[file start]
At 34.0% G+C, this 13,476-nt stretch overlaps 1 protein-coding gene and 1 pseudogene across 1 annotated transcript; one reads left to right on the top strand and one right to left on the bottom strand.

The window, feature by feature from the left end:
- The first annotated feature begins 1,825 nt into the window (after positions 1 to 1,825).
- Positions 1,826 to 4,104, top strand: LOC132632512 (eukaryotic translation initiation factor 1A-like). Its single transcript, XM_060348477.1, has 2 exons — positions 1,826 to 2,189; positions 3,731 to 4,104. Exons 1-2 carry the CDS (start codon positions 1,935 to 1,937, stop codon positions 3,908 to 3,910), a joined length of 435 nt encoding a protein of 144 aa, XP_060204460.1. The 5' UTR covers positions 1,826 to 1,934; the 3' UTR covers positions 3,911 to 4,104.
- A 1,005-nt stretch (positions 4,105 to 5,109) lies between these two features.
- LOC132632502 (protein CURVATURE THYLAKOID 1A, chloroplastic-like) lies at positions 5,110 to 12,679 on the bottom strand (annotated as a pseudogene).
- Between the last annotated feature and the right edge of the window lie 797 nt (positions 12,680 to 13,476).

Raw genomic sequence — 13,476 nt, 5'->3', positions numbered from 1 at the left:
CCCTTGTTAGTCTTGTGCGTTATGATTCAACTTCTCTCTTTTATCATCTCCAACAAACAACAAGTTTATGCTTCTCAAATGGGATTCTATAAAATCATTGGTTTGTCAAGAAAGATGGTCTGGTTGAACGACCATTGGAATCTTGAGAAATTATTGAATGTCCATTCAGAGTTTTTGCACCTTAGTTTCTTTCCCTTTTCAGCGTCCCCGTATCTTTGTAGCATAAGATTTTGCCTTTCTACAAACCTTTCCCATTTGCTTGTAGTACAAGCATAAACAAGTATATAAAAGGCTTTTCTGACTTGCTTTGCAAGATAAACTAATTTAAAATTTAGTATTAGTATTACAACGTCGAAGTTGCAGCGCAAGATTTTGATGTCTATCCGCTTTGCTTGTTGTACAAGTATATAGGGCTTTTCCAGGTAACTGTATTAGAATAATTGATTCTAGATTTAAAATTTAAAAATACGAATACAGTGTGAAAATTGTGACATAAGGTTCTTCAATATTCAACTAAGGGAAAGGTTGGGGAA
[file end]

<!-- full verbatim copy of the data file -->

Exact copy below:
At 34.0% G+C, this 13,476-nt stretch overlaps 1 protein-coding gene and 1 pseudogene across 1 annotated transcript; one reads left to right on the top strand and one right to left on the bottom strand.

The window, feature by feature from the left end:
- The first annotated feature begins 1,825 nt into the window (after positions 1 to 1,825).
- Positions 1,826 to 4,104, top strand: LOC132632512 (eukaryotic translation initiation factor 1A-like). Its single transcript, XM_060348477.1, has 2 exons — positions 1,826 to 2,189; positions 3,731 to 4,104. Exons 1-2 carry the CDS (start codon positions 1,935 to 1,937, stop codon positions 3,908 to 3,910), a joined length of 435 nt encoding a protein of 144 aa, XP_060204460.1. The 5' UTR covers positions 1,826 to 1,934; the 3' UTR covers positions 3,911 to 4,104.
- A 1,005-nt stretch (positions 4,105 to 5,109) lies between these two features.
- LOC132632502 (protein CURVATURE THYLAKOID 1A, chloroplastic-like) lies at positions 5,110 to 12,679 on the bottom strand (annotated as a pseudogene).
- Between the last annotated feature and the right edge of the window lie 797 nt (positions 12,680 to 13,476).

Raw genomic sequence — 13,476 nt, 5'->3', positions numbered from 1 at the left:
CCCTTGTTAGTCTTGTGCGTTATGATTCAACTTCTCTCTTTTATCATCTCCAACAAACAACAAGTTTATGCTTCTCAAATGGGATTCTATAAAATCATTGGTTTGTCAAGAAAGATGGTCTGGTTGAACGACCATTGGAATCTTGAGAAATTATTGAATGTCCATTCAGAGTTTTTGCACCTTAGTTTCTTTCCCTTTTCAGCGTCCCCGTATCTTTGTAGCATAAGATTTTGCCTTTCTACAAACCTTTCCCATTTGCTTGTAGTACAAGCATAAACAAGTATATAAAAGGCTTTTCTGACTTGCTTTGCAAGATAAACTAATTTAAAATTTAGTATTAGTATTACAACGTCGAAGTTGCAGCGCAAGATTTTGATGTCTATCCGCTTTGCTTGTTGTACAAGTATATAGGGCTTTTCCAGGTAACTGTATTAGAATAATTGATTCTAGATTTAAAATTTAAAAATACGAATACAGTGTGAAAATTGTGACATAAGGTTCTTCAATATTCAACTAAGGGAAAGGTTGGGGAA